Designing New Faults

The last piece of this eleven part series on fault messages
covers advice for channel authors that need to define their own set of faults. Everything
here assumes that you’re writing a protocol channel, that you have interesting
failure cases that need to be acted on programmatically, and that your protocol
does not overlap an existing protocol, such as security, reliable messaging, or
transactions. By now, you should either be familiar with all of the classes involved
with faults or going back to read the previous articles in the series.

  1. Basics
    of Failure
  2. Creating
    Faults, Part 1
  3. Creating
    Faults, Part 2
  4. Creating
    Faults, Part 3
  5. The
    Most Distinguished Fault
  6. A
    Historical, Awkwardly Named Fault
  7. Consuming
    Faults, Part 1
  8. Consuming
    Faults, Part 2
  9. Zen
  10. Faults
    and HTTP

Let’s start with the basic definition of a SOAP fault. It’s
mandatory to have a fault action, fault code, and fault reason. The fault
detail is optional.

The fault action is the first round of filtering performed
on faults and so you should define an action that is unique to your protocol. Every
fault that you create for the protocol should have this same action. Following
this rule helps you and everyone else quickly sort out the faults that you need
to handle and let everything else go up to the next protocol layer.

The fault code should be unique to each expected type of
recovery action. For instance, if you have two faults that you need to programmatically
handle in a different fashion, then those faults should have different fault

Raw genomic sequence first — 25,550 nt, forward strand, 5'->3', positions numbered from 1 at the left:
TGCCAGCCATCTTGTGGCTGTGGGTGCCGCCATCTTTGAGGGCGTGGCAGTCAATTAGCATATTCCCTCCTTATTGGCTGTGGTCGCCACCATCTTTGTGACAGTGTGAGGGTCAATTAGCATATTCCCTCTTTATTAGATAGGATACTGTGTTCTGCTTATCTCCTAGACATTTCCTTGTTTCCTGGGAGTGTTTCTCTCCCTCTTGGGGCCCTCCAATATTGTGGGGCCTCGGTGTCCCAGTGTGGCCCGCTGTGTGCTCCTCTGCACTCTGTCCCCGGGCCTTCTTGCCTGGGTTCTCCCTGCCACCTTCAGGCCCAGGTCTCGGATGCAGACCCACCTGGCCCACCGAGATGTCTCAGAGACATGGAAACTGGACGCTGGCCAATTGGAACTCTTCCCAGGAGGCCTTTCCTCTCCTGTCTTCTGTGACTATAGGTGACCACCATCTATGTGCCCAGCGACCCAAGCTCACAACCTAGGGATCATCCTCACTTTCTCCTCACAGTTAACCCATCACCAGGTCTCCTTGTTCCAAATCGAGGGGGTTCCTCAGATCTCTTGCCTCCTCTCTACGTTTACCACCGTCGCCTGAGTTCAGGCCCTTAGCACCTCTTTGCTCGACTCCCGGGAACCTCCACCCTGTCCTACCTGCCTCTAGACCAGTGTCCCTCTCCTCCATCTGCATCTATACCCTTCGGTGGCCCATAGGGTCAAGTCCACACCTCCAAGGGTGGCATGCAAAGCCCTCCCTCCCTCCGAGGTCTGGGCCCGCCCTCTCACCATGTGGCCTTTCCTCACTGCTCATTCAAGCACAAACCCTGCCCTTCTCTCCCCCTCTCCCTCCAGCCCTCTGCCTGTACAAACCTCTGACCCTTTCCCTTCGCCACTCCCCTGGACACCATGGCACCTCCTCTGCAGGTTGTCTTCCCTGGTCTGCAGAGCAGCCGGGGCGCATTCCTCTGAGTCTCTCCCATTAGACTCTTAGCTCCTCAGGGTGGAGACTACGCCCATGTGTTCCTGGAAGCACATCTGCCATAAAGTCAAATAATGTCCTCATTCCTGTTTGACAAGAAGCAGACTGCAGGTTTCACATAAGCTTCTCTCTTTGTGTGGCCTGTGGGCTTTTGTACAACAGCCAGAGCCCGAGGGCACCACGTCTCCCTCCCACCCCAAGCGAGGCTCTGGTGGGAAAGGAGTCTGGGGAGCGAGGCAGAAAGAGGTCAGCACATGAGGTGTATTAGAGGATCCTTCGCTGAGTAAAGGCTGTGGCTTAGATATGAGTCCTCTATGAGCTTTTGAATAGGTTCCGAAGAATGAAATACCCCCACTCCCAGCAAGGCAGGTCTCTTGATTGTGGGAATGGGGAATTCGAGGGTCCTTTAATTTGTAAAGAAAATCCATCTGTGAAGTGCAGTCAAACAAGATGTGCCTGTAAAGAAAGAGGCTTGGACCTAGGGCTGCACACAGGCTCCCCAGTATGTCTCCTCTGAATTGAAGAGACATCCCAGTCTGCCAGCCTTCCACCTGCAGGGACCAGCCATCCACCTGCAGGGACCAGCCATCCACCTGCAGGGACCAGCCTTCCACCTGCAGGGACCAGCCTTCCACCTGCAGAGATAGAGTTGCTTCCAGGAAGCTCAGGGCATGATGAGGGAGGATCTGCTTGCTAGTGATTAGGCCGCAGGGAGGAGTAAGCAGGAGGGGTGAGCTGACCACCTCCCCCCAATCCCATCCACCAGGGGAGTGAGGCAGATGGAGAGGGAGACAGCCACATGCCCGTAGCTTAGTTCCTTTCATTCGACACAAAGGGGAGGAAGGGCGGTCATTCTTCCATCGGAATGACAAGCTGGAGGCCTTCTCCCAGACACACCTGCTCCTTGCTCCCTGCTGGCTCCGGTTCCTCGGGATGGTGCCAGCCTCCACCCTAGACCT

codes. If you have two faults that are semantically the same, then those faults
should have the same fault code but different fault reasons.

Every fault should have its own descriptive fault reason
that explains why the fault occurred and what the user should do. Fault reasons
are localizable if you’re translating your application into multiple languages.

The final piece is the fault detail, which you should only
provide if you have some extra information that hasn’t been covered by one of
the previous parts.

Your channel should throw exceptions when an error occurs,
following the standard rules for exceptions in a CommunicationObject, such as using
subtypes of CommunicationException or TimeoutException. The granularity of new
exception subtypes should be similar to the granularity of new fault codes. Your
channel then needs to override GetProperty<FaultConverter> to provide a
converter that translates back and forth between exceptions and fault messages.
Your converter should delegate to the default system FaultConverter if it is unable
to handle the fault or exception.

Following this process, you should not be using
FaultException to wrap faults. Intermediate exception handlers can process your
custom exception classes but don’t know enough to be able to pull information
out of a wrapped fault. You should also find by doing this that there are only limited
uses for providing a fault detail.

Next time: Hosting on Machines with Multiple Addresses

Comments (5)

  1. Sam Gentile says:

    Completely buried with two projects and the main one is going to CTP #2 at a major back in Paris/London

  2. Back to errors and faults for a bit with this two part series on modifying the HTTP status code used

  3. I haven’t forgotten about the goal to put together a table of contents for all of these articles. The